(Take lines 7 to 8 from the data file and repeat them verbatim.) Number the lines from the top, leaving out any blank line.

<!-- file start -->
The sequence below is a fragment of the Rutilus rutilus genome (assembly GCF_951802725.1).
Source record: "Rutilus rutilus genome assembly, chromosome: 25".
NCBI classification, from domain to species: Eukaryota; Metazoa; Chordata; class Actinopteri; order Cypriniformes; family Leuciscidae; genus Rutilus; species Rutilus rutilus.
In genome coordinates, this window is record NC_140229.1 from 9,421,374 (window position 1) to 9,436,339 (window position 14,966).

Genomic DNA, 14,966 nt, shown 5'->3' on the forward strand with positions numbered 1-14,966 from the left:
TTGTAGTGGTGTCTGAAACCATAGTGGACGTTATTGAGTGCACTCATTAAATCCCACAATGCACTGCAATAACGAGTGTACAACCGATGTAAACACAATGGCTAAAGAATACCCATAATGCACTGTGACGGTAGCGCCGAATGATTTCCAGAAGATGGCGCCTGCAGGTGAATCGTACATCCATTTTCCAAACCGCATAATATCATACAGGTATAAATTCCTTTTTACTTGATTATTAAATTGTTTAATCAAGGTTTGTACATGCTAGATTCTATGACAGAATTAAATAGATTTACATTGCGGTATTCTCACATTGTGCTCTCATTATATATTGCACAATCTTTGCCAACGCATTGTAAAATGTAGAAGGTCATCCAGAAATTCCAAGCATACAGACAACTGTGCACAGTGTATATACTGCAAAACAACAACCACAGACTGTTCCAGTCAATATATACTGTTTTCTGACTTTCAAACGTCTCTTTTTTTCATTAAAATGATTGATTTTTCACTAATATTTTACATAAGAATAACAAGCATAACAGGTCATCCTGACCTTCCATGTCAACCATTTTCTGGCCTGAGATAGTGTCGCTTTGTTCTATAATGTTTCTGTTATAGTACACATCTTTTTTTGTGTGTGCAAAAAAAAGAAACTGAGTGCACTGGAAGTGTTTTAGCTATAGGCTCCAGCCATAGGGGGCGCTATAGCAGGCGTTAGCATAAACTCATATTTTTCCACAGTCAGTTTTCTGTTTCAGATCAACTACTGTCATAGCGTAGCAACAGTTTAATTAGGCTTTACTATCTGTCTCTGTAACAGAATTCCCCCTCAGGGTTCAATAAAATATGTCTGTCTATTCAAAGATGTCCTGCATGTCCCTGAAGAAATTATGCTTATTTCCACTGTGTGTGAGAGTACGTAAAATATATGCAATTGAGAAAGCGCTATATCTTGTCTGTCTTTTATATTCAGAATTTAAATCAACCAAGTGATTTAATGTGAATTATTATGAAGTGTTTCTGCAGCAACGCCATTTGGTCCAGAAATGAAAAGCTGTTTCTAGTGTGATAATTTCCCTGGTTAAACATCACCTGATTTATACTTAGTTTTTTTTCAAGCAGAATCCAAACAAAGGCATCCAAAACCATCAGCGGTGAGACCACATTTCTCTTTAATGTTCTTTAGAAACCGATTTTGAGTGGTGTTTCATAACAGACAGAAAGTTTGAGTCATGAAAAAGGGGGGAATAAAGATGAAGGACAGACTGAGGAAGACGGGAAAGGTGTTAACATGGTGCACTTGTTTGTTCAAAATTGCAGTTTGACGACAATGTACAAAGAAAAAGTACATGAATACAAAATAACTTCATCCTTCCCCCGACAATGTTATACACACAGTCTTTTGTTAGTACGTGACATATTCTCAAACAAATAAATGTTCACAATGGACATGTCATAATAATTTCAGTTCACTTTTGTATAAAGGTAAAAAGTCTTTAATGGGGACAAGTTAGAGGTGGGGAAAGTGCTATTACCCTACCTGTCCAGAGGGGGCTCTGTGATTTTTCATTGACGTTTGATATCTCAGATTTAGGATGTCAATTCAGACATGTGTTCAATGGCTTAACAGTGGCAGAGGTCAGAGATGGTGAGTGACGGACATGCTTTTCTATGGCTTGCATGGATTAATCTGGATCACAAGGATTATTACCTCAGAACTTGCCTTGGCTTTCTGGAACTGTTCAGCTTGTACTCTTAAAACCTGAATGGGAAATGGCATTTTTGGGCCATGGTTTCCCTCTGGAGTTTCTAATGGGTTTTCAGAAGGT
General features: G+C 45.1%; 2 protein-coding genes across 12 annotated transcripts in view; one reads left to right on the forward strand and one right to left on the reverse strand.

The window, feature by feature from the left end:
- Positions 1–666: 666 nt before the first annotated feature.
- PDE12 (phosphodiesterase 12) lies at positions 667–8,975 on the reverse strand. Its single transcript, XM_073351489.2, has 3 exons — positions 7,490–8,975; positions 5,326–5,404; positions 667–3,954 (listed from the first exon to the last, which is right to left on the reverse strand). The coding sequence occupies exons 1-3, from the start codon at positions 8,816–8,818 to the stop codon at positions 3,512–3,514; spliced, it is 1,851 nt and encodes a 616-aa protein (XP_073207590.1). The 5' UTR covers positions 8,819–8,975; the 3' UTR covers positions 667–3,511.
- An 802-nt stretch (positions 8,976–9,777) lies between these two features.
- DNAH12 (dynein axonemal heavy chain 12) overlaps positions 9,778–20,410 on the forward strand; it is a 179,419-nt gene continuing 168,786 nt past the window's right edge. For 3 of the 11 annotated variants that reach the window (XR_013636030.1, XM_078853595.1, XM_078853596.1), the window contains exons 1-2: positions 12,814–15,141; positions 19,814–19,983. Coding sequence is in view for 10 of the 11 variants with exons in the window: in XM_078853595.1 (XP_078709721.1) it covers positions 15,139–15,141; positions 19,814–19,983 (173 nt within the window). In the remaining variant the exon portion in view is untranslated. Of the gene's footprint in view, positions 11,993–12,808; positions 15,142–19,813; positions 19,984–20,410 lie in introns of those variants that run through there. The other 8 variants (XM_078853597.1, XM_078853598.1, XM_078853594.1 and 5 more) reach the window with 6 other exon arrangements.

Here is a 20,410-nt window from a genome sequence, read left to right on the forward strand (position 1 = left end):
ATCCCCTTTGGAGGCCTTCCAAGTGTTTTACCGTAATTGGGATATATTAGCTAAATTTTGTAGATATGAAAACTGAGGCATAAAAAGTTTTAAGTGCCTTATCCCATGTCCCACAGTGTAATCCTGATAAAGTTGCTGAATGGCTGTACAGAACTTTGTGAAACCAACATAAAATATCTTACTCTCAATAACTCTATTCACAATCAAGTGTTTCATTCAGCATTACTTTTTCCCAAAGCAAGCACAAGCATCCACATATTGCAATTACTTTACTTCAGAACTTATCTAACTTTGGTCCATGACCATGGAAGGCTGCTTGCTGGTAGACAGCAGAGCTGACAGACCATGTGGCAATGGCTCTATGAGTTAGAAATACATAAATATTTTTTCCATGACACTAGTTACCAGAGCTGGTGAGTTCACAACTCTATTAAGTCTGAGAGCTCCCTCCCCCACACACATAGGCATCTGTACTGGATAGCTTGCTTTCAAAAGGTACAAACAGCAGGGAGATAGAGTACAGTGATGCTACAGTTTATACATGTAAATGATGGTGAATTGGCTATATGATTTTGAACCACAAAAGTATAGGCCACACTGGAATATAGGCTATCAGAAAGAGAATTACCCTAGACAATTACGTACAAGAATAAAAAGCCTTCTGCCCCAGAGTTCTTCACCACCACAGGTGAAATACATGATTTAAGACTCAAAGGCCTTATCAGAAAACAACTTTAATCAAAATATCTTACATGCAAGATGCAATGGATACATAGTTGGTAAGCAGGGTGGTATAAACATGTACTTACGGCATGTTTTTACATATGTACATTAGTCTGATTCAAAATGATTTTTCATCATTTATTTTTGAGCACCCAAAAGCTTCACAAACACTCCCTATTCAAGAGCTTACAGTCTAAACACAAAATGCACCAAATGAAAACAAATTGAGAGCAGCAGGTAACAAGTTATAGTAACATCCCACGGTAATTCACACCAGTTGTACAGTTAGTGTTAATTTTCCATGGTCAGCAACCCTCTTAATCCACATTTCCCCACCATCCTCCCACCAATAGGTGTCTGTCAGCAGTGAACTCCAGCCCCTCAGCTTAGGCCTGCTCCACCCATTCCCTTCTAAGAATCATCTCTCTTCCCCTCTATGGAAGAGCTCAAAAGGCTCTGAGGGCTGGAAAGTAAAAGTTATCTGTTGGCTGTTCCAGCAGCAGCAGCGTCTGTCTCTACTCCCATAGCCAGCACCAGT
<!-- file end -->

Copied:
General features: G+C 45.1%; 2 protein-coding genes across 12 annotated transcripts in view; one reads left to right on the forward strand and one right to left on the reverse strand.

The window, feature by feature from the left end: